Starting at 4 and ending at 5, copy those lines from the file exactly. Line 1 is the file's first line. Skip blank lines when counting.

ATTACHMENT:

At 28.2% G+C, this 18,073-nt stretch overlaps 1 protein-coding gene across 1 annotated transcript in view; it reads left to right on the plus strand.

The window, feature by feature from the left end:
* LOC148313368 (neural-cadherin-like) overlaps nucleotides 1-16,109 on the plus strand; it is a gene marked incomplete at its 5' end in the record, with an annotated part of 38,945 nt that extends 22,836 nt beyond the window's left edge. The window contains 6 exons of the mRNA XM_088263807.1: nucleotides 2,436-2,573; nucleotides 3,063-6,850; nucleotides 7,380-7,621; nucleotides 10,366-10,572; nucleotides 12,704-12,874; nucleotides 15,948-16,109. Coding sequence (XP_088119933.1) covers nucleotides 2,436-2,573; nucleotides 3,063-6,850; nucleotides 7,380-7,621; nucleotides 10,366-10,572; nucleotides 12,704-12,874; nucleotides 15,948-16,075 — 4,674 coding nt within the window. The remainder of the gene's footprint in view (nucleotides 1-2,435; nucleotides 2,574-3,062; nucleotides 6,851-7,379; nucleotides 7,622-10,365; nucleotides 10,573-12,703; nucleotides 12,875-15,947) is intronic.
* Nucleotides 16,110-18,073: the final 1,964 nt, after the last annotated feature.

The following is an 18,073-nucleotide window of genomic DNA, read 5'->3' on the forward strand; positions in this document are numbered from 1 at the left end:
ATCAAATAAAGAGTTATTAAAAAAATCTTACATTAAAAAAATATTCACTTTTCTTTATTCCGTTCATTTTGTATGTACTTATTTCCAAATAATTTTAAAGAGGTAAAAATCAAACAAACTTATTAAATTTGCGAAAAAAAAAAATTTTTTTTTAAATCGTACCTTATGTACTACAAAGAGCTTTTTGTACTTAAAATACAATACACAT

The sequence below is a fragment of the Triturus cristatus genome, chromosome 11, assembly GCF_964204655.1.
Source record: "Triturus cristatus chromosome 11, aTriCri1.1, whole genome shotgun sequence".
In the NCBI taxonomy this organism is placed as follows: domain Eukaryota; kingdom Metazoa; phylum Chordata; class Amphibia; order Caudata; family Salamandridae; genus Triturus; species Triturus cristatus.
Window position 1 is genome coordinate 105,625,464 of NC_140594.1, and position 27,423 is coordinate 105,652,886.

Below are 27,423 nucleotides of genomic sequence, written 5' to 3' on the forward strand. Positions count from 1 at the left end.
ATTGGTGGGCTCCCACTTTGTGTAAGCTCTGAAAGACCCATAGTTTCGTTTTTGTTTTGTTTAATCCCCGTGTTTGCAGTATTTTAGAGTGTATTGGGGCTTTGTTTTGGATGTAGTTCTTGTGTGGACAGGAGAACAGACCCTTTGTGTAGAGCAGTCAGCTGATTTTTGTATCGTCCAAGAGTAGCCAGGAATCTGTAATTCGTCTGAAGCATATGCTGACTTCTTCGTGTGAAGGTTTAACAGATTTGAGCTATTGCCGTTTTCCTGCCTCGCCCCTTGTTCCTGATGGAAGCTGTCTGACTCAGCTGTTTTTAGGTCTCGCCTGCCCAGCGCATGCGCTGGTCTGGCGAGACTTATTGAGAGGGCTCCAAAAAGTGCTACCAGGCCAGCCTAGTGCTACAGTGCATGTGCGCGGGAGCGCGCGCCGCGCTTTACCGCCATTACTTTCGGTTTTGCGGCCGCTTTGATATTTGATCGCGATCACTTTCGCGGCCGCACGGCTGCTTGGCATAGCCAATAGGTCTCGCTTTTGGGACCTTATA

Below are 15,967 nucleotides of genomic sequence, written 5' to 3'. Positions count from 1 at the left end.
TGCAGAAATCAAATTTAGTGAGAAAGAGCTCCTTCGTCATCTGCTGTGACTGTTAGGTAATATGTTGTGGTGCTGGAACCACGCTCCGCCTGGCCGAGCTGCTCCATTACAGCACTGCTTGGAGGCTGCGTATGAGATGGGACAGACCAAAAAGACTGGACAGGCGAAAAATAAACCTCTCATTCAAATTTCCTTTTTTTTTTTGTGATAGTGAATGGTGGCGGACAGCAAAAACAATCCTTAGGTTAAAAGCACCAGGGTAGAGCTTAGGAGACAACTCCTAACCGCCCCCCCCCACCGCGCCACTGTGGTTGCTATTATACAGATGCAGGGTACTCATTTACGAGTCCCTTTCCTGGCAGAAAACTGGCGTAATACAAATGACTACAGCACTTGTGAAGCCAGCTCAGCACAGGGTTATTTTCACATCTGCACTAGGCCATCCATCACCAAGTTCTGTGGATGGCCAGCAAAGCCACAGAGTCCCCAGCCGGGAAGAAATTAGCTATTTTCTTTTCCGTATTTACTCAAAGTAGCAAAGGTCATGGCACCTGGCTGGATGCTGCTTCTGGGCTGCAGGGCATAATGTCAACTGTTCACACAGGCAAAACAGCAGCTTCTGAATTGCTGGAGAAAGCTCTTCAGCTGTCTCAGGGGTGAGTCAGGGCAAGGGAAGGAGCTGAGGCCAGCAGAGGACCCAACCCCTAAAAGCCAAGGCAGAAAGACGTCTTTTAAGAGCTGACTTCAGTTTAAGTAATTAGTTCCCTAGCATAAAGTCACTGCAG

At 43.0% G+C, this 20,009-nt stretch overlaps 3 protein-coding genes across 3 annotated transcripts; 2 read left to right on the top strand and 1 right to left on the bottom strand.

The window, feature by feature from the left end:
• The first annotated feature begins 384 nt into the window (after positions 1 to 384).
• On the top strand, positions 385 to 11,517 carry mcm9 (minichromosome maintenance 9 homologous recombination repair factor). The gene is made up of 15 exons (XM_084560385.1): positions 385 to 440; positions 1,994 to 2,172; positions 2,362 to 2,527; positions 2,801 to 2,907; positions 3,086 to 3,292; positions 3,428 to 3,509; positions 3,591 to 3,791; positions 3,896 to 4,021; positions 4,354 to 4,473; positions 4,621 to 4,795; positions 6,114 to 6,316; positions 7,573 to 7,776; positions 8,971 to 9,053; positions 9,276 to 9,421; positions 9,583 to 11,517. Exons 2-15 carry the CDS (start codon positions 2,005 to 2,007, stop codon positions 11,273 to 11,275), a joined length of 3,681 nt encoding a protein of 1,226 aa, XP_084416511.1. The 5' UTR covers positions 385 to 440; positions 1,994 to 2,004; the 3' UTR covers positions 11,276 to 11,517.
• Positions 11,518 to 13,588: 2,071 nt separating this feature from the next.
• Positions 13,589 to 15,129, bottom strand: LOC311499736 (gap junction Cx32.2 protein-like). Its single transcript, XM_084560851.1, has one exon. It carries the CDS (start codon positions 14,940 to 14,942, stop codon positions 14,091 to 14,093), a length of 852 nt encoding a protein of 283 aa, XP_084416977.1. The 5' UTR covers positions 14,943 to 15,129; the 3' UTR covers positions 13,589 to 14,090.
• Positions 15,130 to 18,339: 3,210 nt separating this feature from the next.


* Nucleotides 16,110-18,073: the final 1,964 nt, after the last annotated feature.

The following is an 18,073-nucleotide window of genomic DNA, read 5'->3' on the forward strand; positions in this document are numbered from 1 at the left end: